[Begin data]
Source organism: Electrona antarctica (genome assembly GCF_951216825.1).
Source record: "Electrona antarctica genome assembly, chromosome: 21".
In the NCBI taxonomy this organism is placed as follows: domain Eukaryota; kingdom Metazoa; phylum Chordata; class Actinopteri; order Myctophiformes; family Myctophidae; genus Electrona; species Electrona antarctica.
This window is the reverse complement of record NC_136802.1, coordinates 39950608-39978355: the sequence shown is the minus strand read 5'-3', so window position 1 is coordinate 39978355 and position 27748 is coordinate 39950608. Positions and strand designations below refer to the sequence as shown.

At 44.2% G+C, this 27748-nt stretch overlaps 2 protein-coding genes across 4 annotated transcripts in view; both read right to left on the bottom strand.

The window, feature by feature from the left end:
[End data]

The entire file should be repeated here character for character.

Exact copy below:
Source organism: Electrona antarctica (genome assembly GCF_951216825.1).
Source record: "Electrona antarctica genome assembly, chromosome: 21".
In the NCBI taxonomy this organism is placed as follows: domain Eukaryota; kingdom Metazoa; phylum Chordata; class Actinopteri; order Myctophiformes; family Myctophidae; genus Electrona; species Electrona antarctica.
This window is the reverse complement of record NC_136802.1, coordinates 39950608-39978355: the sequence shown is the minus strand read 5'-3', so window position 1 is coordinate 39978355 and position 27748 is coordinate 39950608. Positions and strand designations below refer to the sequence as shown.

At 44.2% G+C, this 27748-nt stretch overlaps 2 protein-coding genes across 4 annotated transcripts in view; both read right to left on the bottom strand.

The window, feature by feature from the left end: